Charles 'Pretty Boy' Floyd: The Depression-Era Robin Hood

By | March 26, 2020

All About Pretty Boy Floyd

Charles "Pretty Boy" Floyd was more than just a notorious bank robber; he was a symbol of rebellion and resilience during the tough times of the Great Depression. Known for his good looks and daring heists, Floyd's reputation went beyond that of a mere criminal. He became a folk hero to many, seen as a modern-day Robin Hood who redistributed wealth in a time of widespread poverty. With a flair for the dramatic and a knack for evading law enforcement, Floyd's story is a captivating mix of charm and danger. Explore the life of this infamous outlaw who walked the line between hero and villain, leaving an indelible mark on American history.

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Mugshot of gangster Charles "Pretty Boy" Floyd.

One of the most colorful Depression-era criminals was the cherub-faced, Robin Hood–esque Charles "Pretty Boy" Floyd. Floyd's love for his machine gun and habit of robbing banks made him public enemy number one, but his fondness for destroying mortgages made him an outlaw hero of the 1930s. Here is the story of "Pretty Boy" Floyd, the "Robin Hood of the Cookson Hills."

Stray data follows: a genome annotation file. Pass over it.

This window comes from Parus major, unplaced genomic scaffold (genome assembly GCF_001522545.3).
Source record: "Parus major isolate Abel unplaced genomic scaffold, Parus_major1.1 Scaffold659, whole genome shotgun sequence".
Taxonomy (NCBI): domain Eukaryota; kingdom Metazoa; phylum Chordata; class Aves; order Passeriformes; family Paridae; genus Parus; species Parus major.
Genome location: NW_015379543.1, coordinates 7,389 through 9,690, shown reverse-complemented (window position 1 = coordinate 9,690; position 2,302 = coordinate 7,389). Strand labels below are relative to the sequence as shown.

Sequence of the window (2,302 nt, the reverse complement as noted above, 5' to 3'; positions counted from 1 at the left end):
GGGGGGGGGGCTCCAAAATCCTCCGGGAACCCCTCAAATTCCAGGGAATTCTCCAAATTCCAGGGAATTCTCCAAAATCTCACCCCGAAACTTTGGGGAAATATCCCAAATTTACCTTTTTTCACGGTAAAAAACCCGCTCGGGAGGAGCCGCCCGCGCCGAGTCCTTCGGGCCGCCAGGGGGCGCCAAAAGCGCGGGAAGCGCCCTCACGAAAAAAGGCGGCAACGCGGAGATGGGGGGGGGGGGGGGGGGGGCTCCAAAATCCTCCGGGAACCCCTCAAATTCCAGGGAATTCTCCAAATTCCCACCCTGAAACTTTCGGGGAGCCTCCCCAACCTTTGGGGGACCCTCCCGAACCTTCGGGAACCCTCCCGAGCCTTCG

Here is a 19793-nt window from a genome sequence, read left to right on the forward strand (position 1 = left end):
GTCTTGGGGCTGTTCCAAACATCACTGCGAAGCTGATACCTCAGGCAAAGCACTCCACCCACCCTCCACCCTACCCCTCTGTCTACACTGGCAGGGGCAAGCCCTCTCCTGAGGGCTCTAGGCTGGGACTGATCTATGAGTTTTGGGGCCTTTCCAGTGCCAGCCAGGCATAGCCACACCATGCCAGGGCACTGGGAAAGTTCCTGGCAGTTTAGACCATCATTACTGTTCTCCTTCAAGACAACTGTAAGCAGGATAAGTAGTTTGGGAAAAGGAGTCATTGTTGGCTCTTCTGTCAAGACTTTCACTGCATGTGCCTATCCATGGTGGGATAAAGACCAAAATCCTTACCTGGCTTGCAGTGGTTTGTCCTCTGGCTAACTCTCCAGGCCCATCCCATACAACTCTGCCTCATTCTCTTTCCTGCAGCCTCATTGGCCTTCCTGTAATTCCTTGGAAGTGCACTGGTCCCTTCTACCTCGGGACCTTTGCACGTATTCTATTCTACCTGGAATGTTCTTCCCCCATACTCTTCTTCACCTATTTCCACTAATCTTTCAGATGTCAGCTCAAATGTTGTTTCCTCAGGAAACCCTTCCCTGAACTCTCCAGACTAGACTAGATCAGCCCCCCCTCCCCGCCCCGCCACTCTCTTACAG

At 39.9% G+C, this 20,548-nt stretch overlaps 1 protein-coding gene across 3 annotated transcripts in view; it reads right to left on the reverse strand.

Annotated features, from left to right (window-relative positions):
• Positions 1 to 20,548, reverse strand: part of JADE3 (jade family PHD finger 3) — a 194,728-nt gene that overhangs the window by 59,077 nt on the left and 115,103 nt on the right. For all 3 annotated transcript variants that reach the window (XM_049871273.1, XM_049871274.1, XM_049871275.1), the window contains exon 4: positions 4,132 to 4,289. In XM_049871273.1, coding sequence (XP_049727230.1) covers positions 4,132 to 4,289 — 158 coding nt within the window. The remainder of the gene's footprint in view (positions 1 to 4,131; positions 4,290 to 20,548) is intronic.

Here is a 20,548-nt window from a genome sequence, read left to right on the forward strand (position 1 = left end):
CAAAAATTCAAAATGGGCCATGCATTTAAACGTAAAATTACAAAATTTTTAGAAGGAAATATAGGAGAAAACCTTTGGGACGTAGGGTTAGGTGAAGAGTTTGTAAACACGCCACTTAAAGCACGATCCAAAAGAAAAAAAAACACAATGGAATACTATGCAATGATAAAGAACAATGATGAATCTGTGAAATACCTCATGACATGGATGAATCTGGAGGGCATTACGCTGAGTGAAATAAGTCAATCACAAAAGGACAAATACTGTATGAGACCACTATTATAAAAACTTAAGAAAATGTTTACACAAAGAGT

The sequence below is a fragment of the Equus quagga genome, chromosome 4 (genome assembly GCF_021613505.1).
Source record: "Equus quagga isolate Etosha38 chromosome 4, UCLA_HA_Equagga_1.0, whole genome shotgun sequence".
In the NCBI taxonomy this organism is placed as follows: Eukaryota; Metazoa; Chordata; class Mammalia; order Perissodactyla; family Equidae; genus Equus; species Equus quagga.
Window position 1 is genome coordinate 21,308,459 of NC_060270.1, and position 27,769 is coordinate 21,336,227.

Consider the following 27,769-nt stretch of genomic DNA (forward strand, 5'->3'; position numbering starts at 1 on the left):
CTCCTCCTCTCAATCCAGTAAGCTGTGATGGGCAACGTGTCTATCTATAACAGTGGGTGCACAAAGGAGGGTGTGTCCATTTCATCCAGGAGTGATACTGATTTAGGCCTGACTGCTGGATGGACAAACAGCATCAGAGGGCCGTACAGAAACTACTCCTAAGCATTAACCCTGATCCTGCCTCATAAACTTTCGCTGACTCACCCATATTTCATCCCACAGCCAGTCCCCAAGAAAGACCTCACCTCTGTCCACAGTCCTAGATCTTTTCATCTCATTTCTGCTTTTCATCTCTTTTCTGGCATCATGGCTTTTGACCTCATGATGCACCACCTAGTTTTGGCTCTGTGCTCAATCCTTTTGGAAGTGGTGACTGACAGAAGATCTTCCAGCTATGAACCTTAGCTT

The Young "Pretty Boy"

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Floyd had a clean-shaven baby face. (Getty Images)

Charles Arthur Floyd was born in 1904 in Adairsville, Georgia, but his family moved to Oklahoma when he was still a boy. It was bad timing: The impoverished farming family, like many others, was about to experience the Dust Bowl, one of the biggest man-made environmental disasters of the 20th century. Floyd soon turned to whatever he could to make money, from the oil fields to armed robbery.